Here is a recent article I wrote for the Electric Auto Association newsletter on Vehicle to Grid (V2G). Vehicle to Grid has a different value than what I promote here for Vehicle to Load (V2L). Any type of EV that is going to operate behind a utility meter needs an interconnection permit from the utility that adds a lot of cost and time. V2L is ready to provide power out of the box.
An average refrigerator uses 36 kilowatt-hours (kWh) of energy in a month. In the event of a home electricity outage, most electric vehicle (EV) battery packs have sufficient stored energy to keep those pizzas frozen for weeks.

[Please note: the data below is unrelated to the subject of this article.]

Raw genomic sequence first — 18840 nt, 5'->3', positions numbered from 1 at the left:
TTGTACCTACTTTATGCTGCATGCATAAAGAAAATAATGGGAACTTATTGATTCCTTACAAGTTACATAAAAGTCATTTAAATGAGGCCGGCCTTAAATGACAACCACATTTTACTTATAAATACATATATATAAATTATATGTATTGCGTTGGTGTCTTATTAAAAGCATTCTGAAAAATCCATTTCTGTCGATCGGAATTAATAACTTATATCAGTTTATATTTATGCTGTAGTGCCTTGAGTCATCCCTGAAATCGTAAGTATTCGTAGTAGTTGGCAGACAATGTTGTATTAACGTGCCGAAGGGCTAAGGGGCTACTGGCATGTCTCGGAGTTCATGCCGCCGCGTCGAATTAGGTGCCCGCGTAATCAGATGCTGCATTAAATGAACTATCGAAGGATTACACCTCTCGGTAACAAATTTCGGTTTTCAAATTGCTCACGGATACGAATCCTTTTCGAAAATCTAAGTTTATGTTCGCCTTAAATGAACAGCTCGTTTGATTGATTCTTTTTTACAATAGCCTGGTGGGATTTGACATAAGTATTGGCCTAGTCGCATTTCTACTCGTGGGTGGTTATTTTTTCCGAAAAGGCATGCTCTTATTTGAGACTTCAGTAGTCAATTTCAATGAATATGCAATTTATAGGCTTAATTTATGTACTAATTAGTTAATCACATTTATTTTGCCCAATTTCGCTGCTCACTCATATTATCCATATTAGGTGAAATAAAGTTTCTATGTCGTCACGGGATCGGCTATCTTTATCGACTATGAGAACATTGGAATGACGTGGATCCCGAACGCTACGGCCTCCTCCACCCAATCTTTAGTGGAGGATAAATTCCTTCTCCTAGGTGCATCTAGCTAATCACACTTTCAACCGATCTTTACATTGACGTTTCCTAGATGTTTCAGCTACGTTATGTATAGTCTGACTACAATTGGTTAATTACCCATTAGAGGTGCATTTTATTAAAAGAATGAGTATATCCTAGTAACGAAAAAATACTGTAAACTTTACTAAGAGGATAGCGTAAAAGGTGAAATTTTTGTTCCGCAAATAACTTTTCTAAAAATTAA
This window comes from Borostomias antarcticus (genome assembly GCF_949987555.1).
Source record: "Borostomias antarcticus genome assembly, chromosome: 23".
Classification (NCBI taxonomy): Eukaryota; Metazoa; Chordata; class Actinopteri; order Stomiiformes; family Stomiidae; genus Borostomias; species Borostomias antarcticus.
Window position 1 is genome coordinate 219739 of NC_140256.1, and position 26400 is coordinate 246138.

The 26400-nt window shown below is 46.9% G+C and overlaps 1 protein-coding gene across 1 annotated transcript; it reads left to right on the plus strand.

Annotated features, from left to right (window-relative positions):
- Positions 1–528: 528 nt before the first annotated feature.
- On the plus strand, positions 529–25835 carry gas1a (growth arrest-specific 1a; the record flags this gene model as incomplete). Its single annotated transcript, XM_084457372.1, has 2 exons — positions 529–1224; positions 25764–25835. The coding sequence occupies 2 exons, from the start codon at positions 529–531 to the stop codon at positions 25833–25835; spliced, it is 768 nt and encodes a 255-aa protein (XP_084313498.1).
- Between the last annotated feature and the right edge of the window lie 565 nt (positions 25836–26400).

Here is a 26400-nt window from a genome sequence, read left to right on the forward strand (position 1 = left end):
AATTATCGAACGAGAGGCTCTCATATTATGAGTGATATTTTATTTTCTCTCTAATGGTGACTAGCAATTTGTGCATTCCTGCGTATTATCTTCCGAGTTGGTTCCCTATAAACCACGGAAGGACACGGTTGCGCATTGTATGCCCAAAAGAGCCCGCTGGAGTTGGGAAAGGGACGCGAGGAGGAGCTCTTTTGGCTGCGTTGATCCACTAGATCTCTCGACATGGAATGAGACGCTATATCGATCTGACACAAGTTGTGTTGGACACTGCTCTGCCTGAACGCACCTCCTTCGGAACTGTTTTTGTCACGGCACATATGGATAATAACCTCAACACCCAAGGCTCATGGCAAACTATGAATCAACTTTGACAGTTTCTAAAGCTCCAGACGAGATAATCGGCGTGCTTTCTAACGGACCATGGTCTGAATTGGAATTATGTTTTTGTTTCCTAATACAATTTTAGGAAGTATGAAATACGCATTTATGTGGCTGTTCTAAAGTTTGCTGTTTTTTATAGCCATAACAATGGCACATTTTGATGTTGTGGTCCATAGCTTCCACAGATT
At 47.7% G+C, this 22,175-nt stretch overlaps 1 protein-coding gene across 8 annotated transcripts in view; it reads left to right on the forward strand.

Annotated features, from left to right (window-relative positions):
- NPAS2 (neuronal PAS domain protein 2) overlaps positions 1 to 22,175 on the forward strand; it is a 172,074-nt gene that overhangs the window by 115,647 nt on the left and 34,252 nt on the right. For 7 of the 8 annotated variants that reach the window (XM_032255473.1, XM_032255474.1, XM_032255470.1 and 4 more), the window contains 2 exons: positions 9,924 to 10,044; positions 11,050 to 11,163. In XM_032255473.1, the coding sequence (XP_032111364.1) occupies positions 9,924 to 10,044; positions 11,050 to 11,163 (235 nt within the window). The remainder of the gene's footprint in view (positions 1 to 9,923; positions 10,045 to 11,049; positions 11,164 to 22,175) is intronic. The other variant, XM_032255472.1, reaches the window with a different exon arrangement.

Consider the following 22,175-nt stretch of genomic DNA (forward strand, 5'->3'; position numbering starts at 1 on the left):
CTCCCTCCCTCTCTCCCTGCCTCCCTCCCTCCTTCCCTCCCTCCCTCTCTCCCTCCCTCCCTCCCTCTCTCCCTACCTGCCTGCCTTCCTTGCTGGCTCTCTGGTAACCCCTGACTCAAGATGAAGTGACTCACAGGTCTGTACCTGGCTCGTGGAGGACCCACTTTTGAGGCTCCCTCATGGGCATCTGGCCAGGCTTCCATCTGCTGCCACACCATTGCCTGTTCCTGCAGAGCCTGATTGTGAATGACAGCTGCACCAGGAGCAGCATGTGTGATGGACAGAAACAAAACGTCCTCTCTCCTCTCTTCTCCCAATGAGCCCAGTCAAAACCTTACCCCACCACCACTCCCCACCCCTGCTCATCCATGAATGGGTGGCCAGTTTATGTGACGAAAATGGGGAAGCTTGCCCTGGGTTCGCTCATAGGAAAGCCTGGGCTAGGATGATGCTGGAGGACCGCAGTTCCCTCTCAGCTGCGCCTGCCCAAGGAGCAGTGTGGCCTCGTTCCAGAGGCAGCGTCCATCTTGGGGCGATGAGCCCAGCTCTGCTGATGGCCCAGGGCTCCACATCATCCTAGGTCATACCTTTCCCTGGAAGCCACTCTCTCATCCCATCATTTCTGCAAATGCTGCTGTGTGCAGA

Indeed, with storms and fires interrupting home power supply more frequently of late, leveraging EV battery packs for resiliency have become an exciting solution to keep the electricity flow going. With the size of the global EV fleet rising from 8.5 million vehicles today, to 116 million vehicles in 2030, vehicle-to-grid (V2G) connections will only become more important.